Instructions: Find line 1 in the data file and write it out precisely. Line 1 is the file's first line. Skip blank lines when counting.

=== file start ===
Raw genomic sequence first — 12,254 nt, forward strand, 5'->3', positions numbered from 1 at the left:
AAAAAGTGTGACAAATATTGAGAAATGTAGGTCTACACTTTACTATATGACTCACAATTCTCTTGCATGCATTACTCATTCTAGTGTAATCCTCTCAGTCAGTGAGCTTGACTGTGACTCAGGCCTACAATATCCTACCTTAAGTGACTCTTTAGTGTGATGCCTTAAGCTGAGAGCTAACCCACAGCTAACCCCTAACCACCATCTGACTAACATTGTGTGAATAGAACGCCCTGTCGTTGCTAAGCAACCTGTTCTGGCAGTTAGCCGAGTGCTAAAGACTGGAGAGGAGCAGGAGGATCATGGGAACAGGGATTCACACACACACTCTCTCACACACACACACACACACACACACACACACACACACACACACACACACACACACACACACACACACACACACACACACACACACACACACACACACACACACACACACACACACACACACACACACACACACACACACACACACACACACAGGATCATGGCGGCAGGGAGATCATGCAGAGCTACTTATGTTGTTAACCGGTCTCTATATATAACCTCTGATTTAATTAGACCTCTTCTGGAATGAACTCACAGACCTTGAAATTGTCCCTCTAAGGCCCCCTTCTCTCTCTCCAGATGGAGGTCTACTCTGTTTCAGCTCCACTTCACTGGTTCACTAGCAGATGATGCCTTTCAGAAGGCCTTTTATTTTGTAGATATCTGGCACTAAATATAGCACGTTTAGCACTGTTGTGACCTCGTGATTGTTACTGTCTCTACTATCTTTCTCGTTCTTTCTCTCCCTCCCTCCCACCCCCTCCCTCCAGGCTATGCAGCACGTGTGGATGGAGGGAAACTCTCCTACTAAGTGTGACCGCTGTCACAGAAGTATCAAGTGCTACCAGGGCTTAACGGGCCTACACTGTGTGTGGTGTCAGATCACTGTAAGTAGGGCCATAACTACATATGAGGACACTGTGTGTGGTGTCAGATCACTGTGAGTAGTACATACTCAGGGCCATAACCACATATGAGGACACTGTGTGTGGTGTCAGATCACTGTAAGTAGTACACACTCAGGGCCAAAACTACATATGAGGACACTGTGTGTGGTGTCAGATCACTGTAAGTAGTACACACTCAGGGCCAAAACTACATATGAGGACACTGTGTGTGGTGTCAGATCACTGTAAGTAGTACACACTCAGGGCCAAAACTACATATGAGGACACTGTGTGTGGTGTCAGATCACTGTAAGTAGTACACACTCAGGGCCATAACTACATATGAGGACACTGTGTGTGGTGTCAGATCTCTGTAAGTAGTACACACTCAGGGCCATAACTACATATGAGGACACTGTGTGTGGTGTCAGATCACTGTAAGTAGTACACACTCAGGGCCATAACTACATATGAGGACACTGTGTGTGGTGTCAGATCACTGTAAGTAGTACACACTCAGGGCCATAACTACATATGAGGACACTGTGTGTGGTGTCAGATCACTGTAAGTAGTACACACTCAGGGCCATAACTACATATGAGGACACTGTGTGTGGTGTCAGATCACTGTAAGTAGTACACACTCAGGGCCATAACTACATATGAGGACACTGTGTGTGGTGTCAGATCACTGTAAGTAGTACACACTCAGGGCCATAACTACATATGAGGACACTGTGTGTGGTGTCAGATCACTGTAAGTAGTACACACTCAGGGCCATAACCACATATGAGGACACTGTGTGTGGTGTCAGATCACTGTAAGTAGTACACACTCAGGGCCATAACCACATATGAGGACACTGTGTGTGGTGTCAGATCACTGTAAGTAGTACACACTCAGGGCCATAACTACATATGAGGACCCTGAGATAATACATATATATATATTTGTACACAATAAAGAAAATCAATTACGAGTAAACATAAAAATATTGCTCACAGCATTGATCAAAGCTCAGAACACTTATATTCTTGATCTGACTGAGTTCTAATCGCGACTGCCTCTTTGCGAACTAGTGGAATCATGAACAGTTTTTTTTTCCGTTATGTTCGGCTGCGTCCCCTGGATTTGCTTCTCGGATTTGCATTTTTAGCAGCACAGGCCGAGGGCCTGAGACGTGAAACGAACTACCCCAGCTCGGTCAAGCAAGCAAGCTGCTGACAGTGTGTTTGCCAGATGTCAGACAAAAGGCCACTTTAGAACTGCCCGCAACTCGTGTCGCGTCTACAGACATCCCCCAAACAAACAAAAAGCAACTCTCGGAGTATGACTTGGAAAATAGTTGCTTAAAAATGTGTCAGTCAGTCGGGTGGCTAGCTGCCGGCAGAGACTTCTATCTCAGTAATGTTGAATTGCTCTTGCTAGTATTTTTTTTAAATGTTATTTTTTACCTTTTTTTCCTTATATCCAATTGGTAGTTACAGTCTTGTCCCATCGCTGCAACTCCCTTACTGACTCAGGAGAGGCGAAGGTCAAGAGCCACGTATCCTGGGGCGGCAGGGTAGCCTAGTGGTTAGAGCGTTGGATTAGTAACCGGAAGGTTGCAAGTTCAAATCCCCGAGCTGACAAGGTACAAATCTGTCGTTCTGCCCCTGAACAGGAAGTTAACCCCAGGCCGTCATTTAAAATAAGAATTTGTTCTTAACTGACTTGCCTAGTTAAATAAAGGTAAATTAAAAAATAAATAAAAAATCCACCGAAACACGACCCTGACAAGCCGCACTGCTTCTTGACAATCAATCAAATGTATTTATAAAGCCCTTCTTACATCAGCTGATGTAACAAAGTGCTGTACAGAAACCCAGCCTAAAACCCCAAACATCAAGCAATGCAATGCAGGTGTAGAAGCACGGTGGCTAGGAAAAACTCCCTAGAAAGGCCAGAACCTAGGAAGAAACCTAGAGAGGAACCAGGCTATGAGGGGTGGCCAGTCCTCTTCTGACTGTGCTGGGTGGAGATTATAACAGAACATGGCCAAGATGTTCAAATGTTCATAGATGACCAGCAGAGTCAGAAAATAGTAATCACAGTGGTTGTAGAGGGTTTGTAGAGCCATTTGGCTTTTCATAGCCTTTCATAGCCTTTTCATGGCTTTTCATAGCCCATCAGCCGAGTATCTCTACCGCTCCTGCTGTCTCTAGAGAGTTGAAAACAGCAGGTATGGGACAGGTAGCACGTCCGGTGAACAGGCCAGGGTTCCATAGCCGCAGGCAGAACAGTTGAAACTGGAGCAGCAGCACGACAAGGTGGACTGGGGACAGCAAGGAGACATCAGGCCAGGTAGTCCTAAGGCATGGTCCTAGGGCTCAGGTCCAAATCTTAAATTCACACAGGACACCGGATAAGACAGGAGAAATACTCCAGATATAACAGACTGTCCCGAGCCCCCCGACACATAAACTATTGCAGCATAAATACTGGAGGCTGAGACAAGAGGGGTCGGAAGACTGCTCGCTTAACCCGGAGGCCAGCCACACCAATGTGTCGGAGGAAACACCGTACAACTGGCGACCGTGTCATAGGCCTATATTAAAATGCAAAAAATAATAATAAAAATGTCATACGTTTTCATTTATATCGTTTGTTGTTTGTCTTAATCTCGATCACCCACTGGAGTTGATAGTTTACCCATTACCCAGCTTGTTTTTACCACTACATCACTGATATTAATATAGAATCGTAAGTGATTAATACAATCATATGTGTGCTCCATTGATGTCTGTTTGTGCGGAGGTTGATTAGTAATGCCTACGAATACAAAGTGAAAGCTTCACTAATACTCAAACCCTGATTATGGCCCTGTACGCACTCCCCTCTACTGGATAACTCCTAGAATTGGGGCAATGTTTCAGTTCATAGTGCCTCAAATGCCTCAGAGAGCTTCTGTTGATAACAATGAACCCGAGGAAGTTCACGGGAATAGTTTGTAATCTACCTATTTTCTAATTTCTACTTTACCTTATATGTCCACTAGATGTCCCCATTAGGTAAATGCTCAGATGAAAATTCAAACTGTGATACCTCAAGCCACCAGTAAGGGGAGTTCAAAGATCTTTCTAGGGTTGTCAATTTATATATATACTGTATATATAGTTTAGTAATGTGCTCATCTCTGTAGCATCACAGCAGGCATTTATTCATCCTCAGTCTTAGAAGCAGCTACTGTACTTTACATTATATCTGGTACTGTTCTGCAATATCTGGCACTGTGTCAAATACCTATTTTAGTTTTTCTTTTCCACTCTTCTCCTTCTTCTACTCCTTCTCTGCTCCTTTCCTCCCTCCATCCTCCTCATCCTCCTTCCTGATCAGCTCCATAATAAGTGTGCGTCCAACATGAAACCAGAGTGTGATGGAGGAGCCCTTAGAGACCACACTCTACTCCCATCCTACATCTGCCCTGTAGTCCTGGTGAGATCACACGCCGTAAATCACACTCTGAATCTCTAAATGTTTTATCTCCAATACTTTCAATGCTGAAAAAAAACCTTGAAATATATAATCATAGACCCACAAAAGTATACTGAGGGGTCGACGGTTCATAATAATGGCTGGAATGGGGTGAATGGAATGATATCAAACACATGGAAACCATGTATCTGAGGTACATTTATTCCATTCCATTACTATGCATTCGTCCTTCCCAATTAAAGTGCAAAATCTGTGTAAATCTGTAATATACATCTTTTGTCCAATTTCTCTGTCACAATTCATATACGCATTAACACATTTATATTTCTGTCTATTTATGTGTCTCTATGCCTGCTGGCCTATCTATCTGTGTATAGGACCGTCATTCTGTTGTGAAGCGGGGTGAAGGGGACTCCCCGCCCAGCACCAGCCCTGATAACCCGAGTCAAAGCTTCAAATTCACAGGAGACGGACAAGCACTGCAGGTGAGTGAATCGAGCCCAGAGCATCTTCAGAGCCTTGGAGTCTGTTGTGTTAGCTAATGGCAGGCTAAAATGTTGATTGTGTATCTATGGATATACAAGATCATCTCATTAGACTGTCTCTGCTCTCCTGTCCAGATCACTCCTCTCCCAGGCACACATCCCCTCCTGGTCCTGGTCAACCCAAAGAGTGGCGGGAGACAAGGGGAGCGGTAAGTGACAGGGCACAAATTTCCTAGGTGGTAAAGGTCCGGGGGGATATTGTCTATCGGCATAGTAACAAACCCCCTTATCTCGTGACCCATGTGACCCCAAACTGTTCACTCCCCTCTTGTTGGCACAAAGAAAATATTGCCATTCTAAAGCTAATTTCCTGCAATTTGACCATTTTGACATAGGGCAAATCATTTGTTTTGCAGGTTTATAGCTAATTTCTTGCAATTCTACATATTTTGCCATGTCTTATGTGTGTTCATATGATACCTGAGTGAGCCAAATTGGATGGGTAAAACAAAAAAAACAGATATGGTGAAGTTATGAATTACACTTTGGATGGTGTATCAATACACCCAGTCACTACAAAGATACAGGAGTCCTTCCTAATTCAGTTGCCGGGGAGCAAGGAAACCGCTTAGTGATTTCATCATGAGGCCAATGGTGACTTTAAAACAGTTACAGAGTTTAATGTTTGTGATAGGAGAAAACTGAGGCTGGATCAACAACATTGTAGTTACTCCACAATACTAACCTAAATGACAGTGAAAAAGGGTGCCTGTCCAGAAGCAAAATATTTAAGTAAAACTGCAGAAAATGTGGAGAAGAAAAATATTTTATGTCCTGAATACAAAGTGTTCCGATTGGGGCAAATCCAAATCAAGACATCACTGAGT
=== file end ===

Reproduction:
Raw genomic sequence first — 12,254 nt, forward strand, 5'->3', positions numbered from 1 at the left: